Children’s Convalescent Home, Brand Hill, Woodhouse Eaves, Leicestershire

Messenger & Co., Ltd. 1925 Catalogue

In 1910[1], at the request of local architects, Messrs. Barrowcliff and Allcock of Loughborough, they built a 31ft. long, 10ft. wide veranda, with a glass wall at one end, at the Children’s Convalescent Home, Woodhouse Eaves. At the time it was part of the Charnwood Forest Convalescent Homes, of which Mr. G. H. Barrowcliff, the architect, was Honorary Secretary.

Whilst the firm took overall responsibility, they outsourced the roof glazing to a third party whilst the architects engaged Messrs. Barker & Son, of Loughborough, directly, to undertake the building work, to the firm’s plan.

Initially the firm tried to engage Messrs. Helliwell & Co., Ltd.; they quoted £19 (net cash) for “supplying and fixing our patent “Strong section” galvanised steel glazing bars fitted with detachable zinc clips and 3/16in. cut plate glass in panes about 24in. wide – Also ditto, ditto our special zinc top flashing”.

However, at the same time as the firm agreeing an estimate of £51 17s 2d., (subsequently increased by £1 10s. for teak posts) with Messrs. Barrowcliff and Allcock, they were in correspondence with Messrs. Helliwell & Co., Ltd., claiming that their estimate was too high. Even when Helliwell reduced the price by £3 to £16, they were still regarded as too expensive. Helliwell refused to lower the price any further, stating that “The clear bearing between supports is over 10-feet necessitating a “Strong” section glazing bar, and it would therefore be impossible to put in a cheaper bar unless you provided an intermediate purlin which we suppose you would not care about doing.”

Instead the firm approached Messrs. W.H. Heywood, with an idea of using “The Heywood Combination of Glazing”. Their estimate

“for 349 super ft. of Patent Glazing required at the above, with 3/16in. rough cast Glass, in panes about 21” wide, on “The Heywood Combination System of Glazing”, with bars of Bulb-Tee Section, comprising leaden glazing bars and caps combined, on rolled steel bars galvanised, pure asbestos packing, strong copper stops and metal covered condensation eaves bar, fixed to satisfaction of Architect or Engineer, and guaranteed for FIVE YEARS in respect of failure of systems, imperfect workmanship, or defective material, will be 7½d. per super ft., nett all glass measured.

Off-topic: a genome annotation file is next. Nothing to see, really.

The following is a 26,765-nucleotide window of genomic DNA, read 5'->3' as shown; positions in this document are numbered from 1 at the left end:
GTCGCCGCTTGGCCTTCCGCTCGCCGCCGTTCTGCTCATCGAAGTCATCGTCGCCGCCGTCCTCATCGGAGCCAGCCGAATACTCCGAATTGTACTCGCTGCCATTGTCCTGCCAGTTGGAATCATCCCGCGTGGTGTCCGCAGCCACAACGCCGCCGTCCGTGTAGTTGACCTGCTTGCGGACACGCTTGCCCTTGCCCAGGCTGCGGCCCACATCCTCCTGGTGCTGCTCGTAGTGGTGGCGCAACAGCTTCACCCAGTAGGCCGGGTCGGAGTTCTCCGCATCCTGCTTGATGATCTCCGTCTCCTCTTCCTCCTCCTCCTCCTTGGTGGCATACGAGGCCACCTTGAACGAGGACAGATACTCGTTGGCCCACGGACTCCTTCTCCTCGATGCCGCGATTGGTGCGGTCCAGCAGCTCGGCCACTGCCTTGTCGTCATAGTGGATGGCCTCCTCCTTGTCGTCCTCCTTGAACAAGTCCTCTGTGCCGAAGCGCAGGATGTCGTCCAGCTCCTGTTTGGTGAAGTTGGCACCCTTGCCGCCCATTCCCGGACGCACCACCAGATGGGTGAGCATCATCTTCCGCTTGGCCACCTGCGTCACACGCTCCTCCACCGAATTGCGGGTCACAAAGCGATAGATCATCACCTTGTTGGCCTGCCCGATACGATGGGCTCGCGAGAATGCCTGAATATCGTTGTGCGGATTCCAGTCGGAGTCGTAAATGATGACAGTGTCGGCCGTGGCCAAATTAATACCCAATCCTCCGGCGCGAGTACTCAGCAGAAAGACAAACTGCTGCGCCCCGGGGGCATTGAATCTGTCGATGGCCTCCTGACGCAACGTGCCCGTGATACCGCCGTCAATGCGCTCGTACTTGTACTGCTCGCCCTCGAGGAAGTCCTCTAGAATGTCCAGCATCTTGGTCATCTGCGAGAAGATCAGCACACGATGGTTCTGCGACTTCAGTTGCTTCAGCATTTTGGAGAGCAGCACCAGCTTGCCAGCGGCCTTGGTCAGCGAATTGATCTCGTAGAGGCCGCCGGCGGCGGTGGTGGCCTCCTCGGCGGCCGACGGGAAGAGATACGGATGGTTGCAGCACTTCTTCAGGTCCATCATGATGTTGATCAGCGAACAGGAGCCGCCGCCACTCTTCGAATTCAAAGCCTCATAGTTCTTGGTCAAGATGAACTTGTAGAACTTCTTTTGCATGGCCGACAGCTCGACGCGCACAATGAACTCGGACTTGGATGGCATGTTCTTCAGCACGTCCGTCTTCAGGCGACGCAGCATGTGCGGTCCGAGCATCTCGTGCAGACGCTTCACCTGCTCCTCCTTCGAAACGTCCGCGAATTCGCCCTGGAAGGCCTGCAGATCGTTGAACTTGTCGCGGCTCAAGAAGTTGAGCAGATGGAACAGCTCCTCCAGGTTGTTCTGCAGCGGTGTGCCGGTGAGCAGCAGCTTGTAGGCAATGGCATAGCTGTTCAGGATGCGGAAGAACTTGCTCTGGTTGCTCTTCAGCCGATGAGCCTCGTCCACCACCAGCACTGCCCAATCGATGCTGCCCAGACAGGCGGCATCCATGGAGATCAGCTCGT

9’ 0” cutting to bevils at hips, &c., charged at 6d. per purlin ft. nett.

This estimate is exclusive of lead flashing and woodwork.

We could complete work in 8 days after obtaining sizes.”

 

Messrs. W. H. Heywood & Co.’s Bulb-Tee Bar

This estimate being significantly lower than Helliwell’s was subsequently accepted and work subsequently completed satisfactorily. Inevitably, the final price rose to £96 18s. 1d., including brickwork undertaken by Messrs. Barker. The additions included the provision and fitting of wood lath blinds, painting the folding doors leading into the Children’s home (see photo), various pipe alterations, with the most expensive item being the building and glazing of the “end glass wall”.

The initial approach from the architects was on 6th April and the final payment was dispatched 5 ½ months later on 20th August.

Today (2018), now known as Charnwood House, it has been converted into apartments. The original veranda has been altered to form a first floor veranda.

 

Charnwood House, showing converted veranda

Reference:

  1. Leicestershire, Leicester and Rutland Record Office ref: DE 2121/185/2.